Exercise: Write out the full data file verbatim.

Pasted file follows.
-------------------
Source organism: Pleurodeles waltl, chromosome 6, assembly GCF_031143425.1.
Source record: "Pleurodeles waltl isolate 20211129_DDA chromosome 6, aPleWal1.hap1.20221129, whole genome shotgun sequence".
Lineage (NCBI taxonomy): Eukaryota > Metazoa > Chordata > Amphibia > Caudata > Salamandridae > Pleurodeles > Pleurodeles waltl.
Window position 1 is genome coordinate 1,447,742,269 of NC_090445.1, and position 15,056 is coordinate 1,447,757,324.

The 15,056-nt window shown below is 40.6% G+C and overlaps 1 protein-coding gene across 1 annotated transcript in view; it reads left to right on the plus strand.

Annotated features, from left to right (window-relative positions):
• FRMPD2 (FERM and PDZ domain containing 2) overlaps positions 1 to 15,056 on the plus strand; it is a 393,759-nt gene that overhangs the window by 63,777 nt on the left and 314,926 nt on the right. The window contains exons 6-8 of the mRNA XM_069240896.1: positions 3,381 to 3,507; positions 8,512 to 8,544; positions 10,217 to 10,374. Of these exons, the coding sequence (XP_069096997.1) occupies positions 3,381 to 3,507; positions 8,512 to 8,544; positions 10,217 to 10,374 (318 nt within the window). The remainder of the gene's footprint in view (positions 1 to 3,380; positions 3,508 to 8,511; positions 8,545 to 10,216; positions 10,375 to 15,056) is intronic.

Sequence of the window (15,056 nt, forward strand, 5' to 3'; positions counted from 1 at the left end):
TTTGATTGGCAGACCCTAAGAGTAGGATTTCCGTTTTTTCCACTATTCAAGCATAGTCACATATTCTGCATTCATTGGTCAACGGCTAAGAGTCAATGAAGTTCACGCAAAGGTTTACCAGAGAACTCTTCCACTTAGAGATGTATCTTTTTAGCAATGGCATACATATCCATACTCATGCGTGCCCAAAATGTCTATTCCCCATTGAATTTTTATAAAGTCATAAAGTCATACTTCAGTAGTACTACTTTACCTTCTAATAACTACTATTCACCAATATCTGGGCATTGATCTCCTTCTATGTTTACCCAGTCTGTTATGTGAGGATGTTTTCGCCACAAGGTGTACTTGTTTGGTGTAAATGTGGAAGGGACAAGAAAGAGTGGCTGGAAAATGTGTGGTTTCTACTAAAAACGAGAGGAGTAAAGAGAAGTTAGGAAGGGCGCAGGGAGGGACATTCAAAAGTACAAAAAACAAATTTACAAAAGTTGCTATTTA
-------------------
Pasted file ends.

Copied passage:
Source organism: Pleurodeles waltl, chromosome 6, assembly GCF_031143425.1.
Source record: "Pleurodeles waltl isolate 20211129_DDA chromosome 6, aPleWal1.hap1.20221129, whole genome shotgun sequence".
Lineage (NCBI taxonomy): Eukaryota > Metazoa > Chordata > Amphibia > Caudata > Salamandridae > Pleurodeles > Pleurodeles waltl.
Window position 1 is genome coordinate 1,447,742,269 of NC_090445.1, and position 15,056 is coordinate 1,447,757,324.

The 15,056-nt window shown below is 40.6% G+C and overlaps 1 protein-coding gene across 1 annotated transcript in view; it reads left to right on the plus strand.

Annotated features, from left to right (window-relative positions):
• FRMPD2 (FERM and PDZ domain containing 2) overlaps positions 1 to 15,056 on the plus strand; it is a 393,759-nt gene that overhangs the window by 63,777 nt on the left and 314,926 nt on the right. The window contains exons 6-8 of the mRNA XM_069240896.1: positions 3,381 to 3,507; positions 8,512 to 8,544; positions 10,217 to 10,374. Of these exons, the coding sequence (XP_069096997.1) occupies positions 3,381 to 3,507; positions 8,512 to 8,544; positions 10,217 to 10,374 (318 nt within the window). The remainder of the gene's footprint in view (positions 1 to 3,380; positions 3,508 to 8,511; positions 8,545 to 10,216; positions 10,375 to 15,056) is intronic.

Sequence of the window (15,056 nt, forward strand, 5' to 3'; positions counted from 1 at the left end):
TTTGATTGGCAGACCCTAAGAGTAGGATTTCCGTTTTTTCCACTATTCAAGCATAGTCACATATTCTGCATTCATTGGTCAACGGCTAAGAGTCAATGAAGTTCACGCAAAGGTTTACCAGAGAACTCTTCCACTTAGAGATGTATCTTTTTAGCAATGGCATACATATCCATACTCATGCGTGCCCAAAATGTCTATTCCCCATTGAATTTTTATAAAGTCATAAAGTCATACTTCAGTAGTACTACTTTACCTTCTAATAACTACTATTCACCAATATCTGGGCATTGATCTCCTTCTATGTTTACCCAGTCTGTTATGTGAGGATGTTTTCGCCACAAGGTGTACTTGTTTGGTGTAAATGTGGAAGGGACAAGAAAGAGTGGCTGGAAAATGTGTGGTTTCTACTAAAAACGAGAGGAGTAAAGAGAAGTTAGGAAGGGCGCAGGGAGGGACATTCAAAAGTACAAAAAACAAATTTACAAAAGTTGCTATTTA